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What Makes A Good Cover?
Hook of the Book

Before we can discuss what makes a good cover, we need to come to an understanding of what purpose the cover serves. It isn’t just the front and back of a book that guards what’s inside, it is an invitation to come inside, sit a while and read a story. A good cover is your one chance to capture your reader’s attention. It is the hook that pulls your reader in. 

If you have ever strolled through a bookstore looking at covers you may have thoughts on what makes a good or bad cover. Most likely, you have felt the drawing-in of certain covers that have reached out and caused you to buy the book. If you haven’t checked out bookstores for what is trending, then we strongly suggest you do.

Value of the Cover

Deciding about a book cover is one of the most important things you will do after finishing your manuscript. Since the first impression a reader gets is made with the eyes, you will want to have a professional book cover done. Don’t think you can’t afford it – you can’t afford not to do it. A good cover, done by a professional, can run you anywhere from $30 to $1,000, depending on whether you are using stock or original artwork. It is important that you look at it as an investment in your book as well as your future as an author. 

The Reader's Cover

Give your designer some freedom in making the choice for your cover. Talk to him/her about your manuscript and how you see it but don’t insist they design the cover you have in mind. Give them artistic license to create a cover for you that will provide the hook which will cause your reader to pick the book up, look at the cover – front and back – and decide to carry it to the checkout stand or to put it down and walk away. Trust your designer, remembering this is their area of expertise. A good designer will usually give you a choice between a couple of covers. Remember, it isn’t about you, it is about your reader. 

The front cover should give a general idea what the story on the inside is. For instance, if your story is a romance novel, you don’t want a bloody dagger dripping all over the front cover. If it is a murder mystery, maybe you do want a bloody dagger or a smoking gun or something that provides a clue to the story line.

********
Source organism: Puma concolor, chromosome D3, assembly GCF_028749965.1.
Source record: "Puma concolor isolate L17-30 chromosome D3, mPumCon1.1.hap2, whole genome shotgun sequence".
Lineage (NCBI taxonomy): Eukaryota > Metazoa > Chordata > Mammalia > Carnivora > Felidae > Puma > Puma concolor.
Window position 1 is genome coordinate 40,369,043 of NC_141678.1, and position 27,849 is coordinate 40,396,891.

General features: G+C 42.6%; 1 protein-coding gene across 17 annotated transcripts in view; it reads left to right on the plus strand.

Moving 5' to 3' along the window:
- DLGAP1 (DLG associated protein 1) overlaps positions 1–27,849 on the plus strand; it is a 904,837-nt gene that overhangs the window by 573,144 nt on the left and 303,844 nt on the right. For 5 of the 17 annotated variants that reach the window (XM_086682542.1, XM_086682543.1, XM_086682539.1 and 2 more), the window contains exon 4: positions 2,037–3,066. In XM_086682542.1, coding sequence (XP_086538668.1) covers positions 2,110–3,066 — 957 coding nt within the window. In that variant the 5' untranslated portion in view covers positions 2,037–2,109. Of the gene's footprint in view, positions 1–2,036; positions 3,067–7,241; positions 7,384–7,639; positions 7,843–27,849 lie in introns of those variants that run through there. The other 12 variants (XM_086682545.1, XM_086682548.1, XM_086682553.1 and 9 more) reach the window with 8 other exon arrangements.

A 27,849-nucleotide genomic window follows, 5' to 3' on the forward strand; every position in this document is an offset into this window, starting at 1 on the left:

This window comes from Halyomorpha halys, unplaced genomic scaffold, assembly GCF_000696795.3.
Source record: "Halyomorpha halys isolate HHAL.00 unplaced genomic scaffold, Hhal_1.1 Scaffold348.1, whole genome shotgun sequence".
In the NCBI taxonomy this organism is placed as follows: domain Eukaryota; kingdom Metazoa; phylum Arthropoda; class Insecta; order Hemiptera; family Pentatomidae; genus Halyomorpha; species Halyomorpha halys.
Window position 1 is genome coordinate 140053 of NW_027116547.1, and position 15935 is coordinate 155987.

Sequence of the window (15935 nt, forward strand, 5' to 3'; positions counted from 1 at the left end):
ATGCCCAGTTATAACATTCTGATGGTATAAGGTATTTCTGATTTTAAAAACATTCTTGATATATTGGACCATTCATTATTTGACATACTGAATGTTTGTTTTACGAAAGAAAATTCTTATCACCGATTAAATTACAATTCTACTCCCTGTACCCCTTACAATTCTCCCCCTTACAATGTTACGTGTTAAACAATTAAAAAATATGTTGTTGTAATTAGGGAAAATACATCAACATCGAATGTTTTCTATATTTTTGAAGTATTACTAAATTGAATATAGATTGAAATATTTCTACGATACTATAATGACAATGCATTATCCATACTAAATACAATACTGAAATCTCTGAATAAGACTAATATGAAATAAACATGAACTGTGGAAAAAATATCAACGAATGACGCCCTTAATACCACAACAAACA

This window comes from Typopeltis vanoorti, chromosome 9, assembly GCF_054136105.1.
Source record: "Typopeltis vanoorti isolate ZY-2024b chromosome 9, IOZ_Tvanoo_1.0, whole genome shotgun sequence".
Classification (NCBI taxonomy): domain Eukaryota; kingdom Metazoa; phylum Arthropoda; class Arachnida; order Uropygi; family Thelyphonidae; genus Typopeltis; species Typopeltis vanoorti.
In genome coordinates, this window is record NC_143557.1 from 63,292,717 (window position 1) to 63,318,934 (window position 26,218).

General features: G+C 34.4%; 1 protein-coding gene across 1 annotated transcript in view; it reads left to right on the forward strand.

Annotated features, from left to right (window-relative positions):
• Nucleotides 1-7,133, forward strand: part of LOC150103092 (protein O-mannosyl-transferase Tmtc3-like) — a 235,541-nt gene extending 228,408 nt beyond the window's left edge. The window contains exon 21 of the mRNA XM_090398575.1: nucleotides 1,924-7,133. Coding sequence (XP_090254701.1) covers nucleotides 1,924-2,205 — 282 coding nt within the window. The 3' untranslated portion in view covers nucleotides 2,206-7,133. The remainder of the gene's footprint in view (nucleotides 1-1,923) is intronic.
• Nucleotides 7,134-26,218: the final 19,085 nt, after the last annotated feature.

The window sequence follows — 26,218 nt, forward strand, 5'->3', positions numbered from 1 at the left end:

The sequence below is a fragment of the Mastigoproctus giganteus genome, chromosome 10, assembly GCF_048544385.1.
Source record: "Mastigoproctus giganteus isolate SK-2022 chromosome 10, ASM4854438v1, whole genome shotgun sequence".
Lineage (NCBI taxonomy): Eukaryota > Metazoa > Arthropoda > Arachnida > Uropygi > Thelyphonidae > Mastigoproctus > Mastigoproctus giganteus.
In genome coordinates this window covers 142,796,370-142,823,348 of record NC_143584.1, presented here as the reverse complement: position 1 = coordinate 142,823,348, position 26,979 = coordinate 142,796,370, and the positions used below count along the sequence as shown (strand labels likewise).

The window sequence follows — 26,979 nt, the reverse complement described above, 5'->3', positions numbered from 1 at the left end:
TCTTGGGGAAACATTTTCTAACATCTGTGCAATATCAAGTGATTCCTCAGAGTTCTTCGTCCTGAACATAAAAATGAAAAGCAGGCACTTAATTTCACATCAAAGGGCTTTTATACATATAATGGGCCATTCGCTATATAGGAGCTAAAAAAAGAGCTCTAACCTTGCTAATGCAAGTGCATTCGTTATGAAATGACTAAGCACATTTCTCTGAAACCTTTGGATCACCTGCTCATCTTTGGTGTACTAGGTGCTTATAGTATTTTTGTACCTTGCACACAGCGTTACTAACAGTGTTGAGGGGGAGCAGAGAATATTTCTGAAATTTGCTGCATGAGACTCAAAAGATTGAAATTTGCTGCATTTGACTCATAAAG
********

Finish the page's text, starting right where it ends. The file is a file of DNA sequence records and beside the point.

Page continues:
Emotional Cover

Consistency is the key – what’s on your cover should indicate what’s inside. Your reader should be able to draw enough emotion from the cover that it will pull them into the story and make them want to know more. 
Honest Friends

Another possibility is showing your cover(s) choice to your personal friends on Facebook and ask them for their opinions. If you belong to an advanced reader group, you might ask them for feedback. DO NOT show it to writer/author groups as you are opening yourself up for possible vile criticism coming from those who suffer from a competition mentality instead of honesty. Just don’t go there. This is your book – share the cover only with those whom you can truly trust. 

Transition to the Reader

Avoid cliches in choosing a cover. For instance, if your book is one about saving money, or investing in the stock market you don’t want a piggy bank or dollar signs or chart arrows on the cover. A professional cover designer can create a cover for you that will talk about what’s inside but not be a boring repetition of what has been around for ages. Trends in covers change so don’t allow yourself to get locked into a passe thought process on choosing the cover. Be open. Don’t be super attached to one idea. We realize the book is your baby but once it’s published it becomes the reader’s baby. 

Be Professional

Even though you are self-publishing you must consider yourself a professional. Be sure your book looks professional. The best way to do that is hiring a professional cover designer to help you make the leap into the literary world where trends change. You want pace setting ideas that will make your book stand out and draw the attention it so deserves. Color, movement, pictures, fonts are all a part of that professional look. Go for it. You won’t be sorry. 

Remember, "We are here to help and we make publishing easy."

About the Authors: Daniel J. Mawhinney & Darlene Shortridge

Dan & Darlene have a passion and a heart for helping independent authors to successfully publish and market their stories worth telling and messages worth sharing.
40 Day Media LLC, PO Box 950794, Oklahoma City, OK 73195
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